Quality Fabric Of The Month: Iron Impact

QFOMScreenJason Mills’ 1920-12 raschel knit fabric has found a niche in the golf simulator screen market.

By Rachael S. Davis, Executive Editor

Milltown, N.J-based Jason Mills LLC is a manufacturer of nylon and polyester tricot and raschel knits as well as spacer mesh fabrics with a focus on industrial fabrics, specialty textiles and technical textiles. The company has more than 100 established stock keeping units, and frequently engineers and develops materials for specific customer needs.

Jason Mills offers one particular fabric in the recreational category — the 1920-12 — for the indoor golf simulator screen market. According to Michael Lavroff, president, this market has grown exponentially over the past three to five years as the use of the screens has expanded from public recreational facilities and sporting goods places to hotels and homes in a golf fanatic’s basement or garage.

There’s a lot of high-definition imagery and software involved with the simulator technology. Images are projected onto the fabric screen, and software calculates the distance of the ball and where it lands on the virtual fairway. The demands on the fabric used for the screen are significant — it needs to hold the image, drop the ball and not ricochet it back at the golfer, and also maintain its strength so the screen doesn’t break or tear as it takes repeated hits from the golf ball.

The market first emerged some eight to 10 years ago, and no one in the industry really knew what type of fabric would work best. Thoughts were that the screen should be firm because firmness equated with strength. However, firmer fabrics were loud when the ball hit and “the ball was coming back at the golfer like it had hit a trampoline,” Lavroff said. Companies also had trouble meeting the flame resistant (FR) requirements. Jason Mills’ solution at that time was a product named 1925-12 — a 12-gauge raschel knit made using a heavy 1,000 denier polyester yarn.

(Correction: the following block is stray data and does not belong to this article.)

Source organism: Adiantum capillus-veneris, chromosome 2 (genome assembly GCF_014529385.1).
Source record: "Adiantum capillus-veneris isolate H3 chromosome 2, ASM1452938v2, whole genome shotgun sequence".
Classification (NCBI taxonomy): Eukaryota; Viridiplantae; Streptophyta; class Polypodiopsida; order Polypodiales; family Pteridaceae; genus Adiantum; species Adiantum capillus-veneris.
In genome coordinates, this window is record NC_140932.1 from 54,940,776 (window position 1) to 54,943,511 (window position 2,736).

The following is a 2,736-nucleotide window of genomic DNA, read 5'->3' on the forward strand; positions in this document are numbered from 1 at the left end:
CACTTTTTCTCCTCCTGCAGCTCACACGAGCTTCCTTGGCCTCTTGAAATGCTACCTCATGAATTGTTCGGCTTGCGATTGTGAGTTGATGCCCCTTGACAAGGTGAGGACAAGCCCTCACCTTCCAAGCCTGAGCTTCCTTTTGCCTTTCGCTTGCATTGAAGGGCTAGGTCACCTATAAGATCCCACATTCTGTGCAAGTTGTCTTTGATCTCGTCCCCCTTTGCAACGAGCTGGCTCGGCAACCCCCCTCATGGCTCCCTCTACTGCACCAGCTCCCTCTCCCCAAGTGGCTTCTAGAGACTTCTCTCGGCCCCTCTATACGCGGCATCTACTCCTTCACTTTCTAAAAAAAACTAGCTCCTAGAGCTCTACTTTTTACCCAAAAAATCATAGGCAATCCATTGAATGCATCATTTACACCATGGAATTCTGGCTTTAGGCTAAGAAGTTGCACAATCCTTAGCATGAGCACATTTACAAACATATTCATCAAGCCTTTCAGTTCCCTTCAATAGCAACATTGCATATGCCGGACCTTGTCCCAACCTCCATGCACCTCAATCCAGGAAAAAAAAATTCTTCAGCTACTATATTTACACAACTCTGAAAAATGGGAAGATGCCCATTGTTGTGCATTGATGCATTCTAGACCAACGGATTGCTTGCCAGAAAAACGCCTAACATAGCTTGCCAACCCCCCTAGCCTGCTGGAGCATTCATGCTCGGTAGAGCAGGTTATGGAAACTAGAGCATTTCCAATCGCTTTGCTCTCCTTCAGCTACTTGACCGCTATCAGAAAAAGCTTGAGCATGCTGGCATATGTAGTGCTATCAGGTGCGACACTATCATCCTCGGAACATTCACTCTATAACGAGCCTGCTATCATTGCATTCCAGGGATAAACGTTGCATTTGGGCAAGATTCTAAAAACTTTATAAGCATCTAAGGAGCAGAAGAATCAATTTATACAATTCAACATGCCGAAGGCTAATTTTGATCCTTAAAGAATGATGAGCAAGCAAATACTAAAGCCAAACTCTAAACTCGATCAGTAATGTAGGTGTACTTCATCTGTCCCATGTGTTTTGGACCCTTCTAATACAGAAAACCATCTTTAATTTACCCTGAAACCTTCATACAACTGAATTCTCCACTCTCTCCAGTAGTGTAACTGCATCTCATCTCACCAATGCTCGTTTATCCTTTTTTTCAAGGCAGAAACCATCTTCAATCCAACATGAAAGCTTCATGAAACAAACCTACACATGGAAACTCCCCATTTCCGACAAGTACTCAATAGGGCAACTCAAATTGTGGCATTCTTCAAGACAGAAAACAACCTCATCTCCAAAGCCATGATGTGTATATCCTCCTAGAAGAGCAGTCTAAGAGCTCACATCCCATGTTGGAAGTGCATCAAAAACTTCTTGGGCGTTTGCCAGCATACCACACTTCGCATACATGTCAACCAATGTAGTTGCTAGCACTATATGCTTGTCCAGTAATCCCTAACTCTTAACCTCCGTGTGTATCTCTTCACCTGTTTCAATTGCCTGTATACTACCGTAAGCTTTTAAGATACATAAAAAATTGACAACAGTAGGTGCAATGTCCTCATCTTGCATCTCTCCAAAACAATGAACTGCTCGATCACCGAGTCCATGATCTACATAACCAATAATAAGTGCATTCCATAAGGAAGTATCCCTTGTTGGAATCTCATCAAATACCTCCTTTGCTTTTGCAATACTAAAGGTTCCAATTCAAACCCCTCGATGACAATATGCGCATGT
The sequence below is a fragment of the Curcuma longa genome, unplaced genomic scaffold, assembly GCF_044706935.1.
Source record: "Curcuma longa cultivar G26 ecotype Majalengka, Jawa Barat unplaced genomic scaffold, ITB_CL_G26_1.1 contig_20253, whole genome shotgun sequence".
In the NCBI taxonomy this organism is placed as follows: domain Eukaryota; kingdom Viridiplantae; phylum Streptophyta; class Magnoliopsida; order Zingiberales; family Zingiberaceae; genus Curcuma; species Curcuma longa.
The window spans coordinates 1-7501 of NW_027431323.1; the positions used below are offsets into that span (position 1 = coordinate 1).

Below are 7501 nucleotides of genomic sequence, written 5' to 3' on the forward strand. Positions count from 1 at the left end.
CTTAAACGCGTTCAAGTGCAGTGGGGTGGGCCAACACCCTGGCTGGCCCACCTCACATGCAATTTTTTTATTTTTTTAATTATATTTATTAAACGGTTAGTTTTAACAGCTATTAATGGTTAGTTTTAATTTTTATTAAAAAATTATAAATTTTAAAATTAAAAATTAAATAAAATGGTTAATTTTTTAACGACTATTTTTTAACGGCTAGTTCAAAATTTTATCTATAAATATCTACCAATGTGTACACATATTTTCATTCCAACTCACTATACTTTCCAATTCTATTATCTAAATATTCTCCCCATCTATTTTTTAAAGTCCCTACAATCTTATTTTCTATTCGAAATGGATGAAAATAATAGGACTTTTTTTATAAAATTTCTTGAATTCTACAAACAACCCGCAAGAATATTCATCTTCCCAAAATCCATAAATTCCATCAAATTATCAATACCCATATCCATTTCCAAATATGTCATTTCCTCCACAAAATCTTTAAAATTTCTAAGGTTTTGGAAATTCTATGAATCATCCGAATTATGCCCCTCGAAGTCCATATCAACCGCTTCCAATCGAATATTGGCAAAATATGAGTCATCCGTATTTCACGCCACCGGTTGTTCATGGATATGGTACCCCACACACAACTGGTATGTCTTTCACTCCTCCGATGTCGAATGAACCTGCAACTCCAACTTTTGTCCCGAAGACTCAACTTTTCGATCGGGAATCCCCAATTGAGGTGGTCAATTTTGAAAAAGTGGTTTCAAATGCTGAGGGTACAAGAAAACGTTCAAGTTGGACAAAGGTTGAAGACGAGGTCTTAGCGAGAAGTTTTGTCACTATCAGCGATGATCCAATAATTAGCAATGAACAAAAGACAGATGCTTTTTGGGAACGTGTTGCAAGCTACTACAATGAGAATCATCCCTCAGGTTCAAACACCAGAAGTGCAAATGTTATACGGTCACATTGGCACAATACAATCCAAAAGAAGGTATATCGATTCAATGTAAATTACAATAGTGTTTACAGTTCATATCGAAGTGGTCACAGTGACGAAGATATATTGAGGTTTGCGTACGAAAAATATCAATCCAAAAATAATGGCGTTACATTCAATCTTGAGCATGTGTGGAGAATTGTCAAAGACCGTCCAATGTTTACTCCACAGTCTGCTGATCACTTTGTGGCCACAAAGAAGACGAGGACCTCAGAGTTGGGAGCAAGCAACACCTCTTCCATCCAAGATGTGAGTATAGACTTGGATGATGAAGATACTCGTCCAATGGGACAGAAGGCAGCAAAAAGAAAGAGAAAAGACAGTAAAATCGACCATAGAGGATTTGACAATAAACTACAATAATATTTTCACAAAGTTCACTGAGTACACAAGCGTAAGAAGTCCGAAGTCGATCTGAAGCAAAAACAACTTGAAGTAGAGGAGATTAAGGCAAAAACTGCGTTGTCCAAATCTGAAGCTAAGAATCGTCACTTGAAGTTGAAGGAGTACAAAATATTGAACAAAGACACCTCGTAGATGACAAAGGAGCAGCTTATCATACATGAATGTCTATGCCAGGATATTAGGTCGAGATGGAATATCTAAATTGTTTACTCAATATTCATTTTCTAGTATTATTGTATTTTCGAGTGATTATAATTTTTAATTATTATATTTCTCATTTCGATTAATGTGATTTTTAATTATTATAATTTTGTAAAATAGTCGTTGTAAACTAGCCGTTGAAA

But as technology advanced in the simulator market with higher definition imagery and improved ball-tracking mechanisms, higher demands were placed on the fabric. Jason Mills, anticipating that the market would soon require a different fabric, created its 1920-12 style. The fabric currently is not branded, but the company is debating naming the product “Iron Impact.” Designed as an ultrastrong, single-layer application that can be used without a rear impact screen. the fabric carries same weight and safety features as the company’s original 1925-12 fabric, but is tightly knit using more needles per inch of fabric and a finer denier yarn. This construction compresses more yarn into the same area to give a really nice tight fabric that is a great receptor for high definition imagery, but still maintains the necessary strength, according to Lavroff. The fabric is dyed white, and treated with a FR finish that passes the NFPA 701 large scale testing requirements.

Jason Mills’ 1920-12 raschel knit fabric
Jason Mills’ 1920-12
raschel knit fabric

One significant differentiator that sets Jason Mills apart from the competition in this market is the ability to offer wider-width products. “All of our fabrics for the golf screen end use are a minimum of 120 inches wide” Lavroff said. “Most of our competitors can only go 60 inches wide and then the fabric has to be seamed together. Our wider width fabric avoids the need for a seam across the center of the finished screen.”

The company also has several other products in development for the screen market. One is a spacer mesh with a tricot knit face and back. The cushioning between the two layers deadens the sound and adds extra protection. The second new style is a 28-gauge raschel product that Lavroff thinks may be the most successful material for the market yet.

Each golf simulator company has its own set of requirements and there is not a one-size-fits-all product for the market. “This industry is so vast, and the magic fabric for one company, is not the product another guy is looking for,” said Lavroff. “But that points to an industry that is growing, and the key here is to become the company that can provide the product lines that most end users are looking for. We want to be the company to come to.”

For more information about Jason Mills’ 1920-12 raschel knit fabric, please contact

January/February 2019